Sophie*, who was travelling alone, says she was ordered to carry her passport and leave the plane, then marched into a lift by armed guards. Fearing for her life, she demanded another of the women enter the ambulance with her so the two could at least be each other’s witnesses.

“I felt full of rage leaving the ambulance that I didn’t have a stronger voice, that I allowed that to take place, that maybe I didn’t protest enough. I felt pretty powerless against what had happened.”

Victorian nurse Jane* was the first to speak out last year, detailing the harrowing internal inspection she endured against her will.

“I remember thinking, ‘This is bizarre. Why am I having to remove my pants?’ So I pulled them down and she goes, ‘We need to remove your underwear.’ And I said, ‘I don’t feel comfortable with removing my underwear,’ and I was physically holding them up … I was in shock at that stage … I remember laying there thinking, ‘This isn’t right. This is not how this should be happening. This isn’t how this should be done.’ ”

At the time, Qatar’s Prime Minister, Khalid bin Khalifa bin Abdulaziz Al Thani, tweeted an apology saying: “We regret the unacceptable treatment of the female passengers at HIA … What took place does not reflect Qatar’s laws or values.” Qatar will host the FIFA World Cup in 2022.

One year on, the trauma has not subsided. And the silence since has angered the women, who say they will not sit back while the incident is swept under the rug.

“This is an airline that wins all the awards for customer experience and service and you know all these accolades. I thought they would know better,” says Anna*. “We haven’t heard from them, not a single word. Not a letter, not an email, not a message, not a phone call. Not a single apology. Nothing.”

In its response to the women’s letter of legal demand, Qatar Airways said: “Your request that Qatar Airways engages in dialogue and/or mediation regarding the matters raised in the letter is respectfully declined on the basis that a claim against Qatar Airways has no merit.”

The scandal made headlines around the world, shocking even vocal critics of Qatar. London-based Rothna Begum, of Human Rights Watch, has long called out the gulf state for its mistreatment of women.

Jane* was also taken from the flight at Doha airport.Credit:60 Minutes

“It is absolutely disgraceful that the Qatari authorities were in a position to just randomly take women off a plane and force them to be subject to an invasive gynaecological exam without getting informed consent, without any information about what was going on.”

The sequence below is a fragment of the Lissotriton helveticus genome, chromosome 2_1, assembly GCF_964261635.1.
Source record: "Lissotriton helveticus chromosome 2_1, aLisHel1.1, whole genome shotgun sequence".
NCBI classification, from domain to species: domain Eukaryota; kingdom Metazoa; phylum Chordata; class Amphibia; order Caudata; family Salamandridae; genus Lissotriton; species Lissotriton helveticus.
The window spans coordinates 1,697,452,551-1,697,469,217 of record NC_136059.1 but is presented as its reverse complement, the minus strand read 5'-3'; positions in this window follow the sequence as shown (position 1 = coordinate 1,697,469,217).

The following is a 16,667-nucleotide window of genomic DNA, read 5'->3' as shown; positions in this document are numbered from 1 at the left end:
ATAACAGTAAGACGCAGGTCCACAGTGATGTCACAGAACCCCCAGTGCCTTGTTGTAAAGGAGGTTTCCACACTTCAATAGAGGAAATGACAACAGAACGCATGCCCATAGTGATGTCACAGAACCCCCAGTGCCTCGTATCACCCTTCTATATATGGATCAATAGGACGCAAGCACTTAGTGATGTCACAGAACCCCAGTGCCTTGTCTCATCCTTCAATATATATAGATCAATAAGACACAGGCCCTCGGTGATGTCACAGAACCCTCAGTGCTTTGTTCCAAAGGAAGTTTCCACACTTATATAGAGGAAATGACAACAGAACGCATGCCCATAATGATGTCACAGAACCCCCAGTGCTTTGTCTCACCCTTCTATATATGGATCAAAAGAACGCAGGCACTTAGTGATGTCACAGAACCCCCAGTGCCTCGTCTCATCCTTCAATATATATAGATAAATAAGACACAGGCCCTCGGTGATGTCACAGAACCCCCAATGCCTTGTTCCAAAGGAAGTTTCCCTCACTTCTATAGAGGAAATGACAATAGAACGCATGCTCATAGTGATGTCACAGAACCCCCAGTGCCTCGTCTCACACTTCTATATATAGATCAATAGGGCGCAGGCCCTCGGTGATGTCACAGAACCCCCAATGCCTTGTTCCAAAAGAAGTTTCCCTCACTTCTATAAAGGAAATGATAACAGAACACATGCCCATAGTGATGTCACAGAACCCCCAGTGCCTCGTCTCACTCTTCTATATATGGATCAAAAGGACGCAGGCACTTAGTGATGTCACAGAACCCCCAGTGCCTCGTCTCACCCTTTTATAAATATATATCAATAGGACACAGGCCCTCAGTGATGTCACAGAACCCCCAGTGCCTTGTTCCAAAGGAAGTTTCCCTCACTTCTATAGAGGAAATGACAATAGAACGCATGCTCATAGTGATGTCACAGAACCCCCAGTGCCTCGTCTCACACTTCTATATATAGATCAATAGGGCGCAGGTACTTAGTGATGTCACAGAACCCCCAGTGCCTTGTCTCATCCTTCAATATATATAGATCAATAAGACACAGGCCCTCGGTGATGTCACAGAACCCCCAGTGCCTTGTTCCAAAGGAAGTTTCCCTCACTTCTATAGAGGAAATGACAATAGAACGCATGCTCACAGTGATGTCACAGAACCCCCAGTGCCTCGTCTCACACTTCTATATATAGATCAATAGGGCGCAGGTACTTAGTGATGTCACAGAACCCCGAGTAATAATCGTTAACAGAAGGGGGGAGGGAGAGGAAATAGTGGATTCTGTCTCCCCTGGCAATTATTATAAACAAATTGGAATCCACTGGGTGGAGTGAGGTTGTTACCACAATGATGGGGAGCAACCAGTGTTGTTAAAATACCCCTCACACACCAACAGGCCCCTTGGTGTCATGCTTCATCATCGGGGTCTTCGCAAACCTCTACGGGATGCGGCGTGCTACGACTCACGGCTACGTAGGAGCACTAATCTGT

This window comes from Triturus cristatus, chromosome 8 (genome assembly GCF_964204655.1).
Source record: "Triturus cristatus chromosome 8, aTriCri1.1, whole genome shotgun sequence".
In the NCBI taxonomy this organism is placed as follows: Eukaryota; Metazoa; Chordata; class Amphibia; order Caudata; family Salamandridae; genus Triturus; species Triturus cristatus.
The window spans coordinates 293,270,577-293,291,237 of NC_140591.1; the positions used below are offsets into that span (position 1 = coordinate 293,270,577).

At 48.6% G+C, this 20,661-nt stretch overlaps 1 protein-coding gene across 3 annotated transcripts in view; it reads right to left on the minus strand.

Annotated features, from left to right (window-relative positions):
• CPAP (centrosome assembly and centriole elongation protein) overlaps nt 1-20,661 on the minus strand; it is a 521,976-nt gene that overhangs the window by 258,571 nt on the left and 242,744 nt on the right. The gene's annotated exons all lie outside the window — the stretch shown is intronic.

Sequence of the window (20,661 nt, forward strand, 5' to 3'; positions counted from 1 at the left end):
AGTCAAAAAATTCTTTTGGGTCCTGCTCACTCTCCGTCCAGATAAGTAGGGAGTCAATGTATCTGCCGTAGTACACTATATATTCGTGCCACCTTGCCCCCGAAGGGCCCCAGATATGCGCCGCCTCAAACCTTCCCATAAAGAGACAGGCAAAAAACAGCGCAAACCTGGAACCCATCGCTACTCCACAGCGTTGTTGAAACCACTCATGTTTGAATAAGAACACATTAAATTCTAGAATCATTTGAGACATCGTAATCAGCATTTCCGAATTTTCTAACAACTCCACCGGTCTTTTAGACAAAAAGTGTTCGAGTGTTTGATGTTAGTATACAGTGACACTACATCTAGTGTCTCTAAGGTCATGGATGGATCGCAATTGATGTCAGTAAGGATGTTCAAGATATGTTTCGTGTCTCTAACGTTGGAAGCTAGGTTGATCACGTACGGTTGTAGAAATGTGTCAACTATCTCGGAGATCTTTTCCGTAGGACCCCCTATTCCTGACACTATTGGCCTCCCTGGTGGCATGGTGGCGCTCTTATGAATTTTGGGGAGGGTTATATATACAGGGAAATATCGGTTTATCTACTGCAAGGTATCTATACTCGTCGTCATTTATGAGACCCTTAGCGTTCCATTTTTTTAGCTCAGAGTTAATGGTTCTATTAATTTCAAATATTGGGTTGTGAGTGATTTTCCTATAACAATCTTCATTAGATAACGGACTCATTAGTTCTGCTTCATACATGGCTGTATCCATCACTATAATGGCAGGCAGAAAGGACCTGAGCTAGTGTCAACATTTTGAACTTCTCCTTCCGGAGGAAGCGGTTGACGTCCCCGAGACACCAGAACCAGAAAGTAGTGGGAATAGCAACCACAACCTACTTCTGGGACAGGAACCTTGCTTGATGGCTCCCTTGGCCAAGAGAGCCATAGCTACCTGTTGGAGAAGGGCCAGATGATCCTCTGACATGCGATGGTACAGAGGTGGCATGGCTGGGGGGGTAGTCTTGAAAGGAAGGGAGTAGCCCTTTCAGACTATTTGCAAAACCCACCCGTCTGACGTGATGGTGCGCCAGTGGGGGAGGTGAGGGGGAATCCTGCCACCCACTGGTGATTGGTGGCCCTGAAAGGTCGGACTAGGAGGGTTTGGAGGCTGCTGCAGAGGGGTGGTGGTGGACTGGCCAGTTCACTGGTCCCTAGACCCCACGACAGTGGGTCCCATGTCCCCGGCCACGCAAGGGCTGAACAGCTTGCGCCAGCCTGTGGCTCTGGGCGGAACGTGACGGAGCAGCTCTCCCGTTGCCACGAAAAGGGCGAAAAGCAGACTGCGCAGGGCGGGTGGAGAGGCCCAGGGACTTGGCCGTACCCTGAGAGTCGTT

“These women have taken the brave decision to say, ‘we’re not going to stand by and allow this to have happened and let you get away with it. We want to see this end’.”

Last month, the one police officer charged with carrying out the operation lost his appeal in a Qatari court. His punishment was the maximum fine, about $A3500, and a six-month suspended sentence. For the women, it’s not enough.

Mr Sturzaker will commence proceedings in the NSW Supreme Court this month, seeking compensation for the group on the basis the Qatari parties breached their duty of care, caused deliberate harm and breached the Montreal convention, which recognises air carrier liability.

“You can’t take on a more challenging defendant than another country, the state of another country. I mean, obviously, Qatar Airways is owned by the state as well,” Mr Sturzaker said.

“We want a reasonable outcome for them, and for positive steps to be taken to guarantee the safety of women and generally, people travelling through Doha.

“Qatar is a signatory to the International Covenant on Civil and Political Rights. The ICCPR guarantees fundamental human rights, including liberty and security of a person under article 9, and protects against arbitrary or unlawful interference with a person’s privacy under article 17. Articles 9 and 17 were undoubtedly breached during the incident at Hamad International Airport on 2 October 2020.”

The women have set up a Go fund me page to fund a legal action.

*Names have been changed at the request of the women to protect their identity.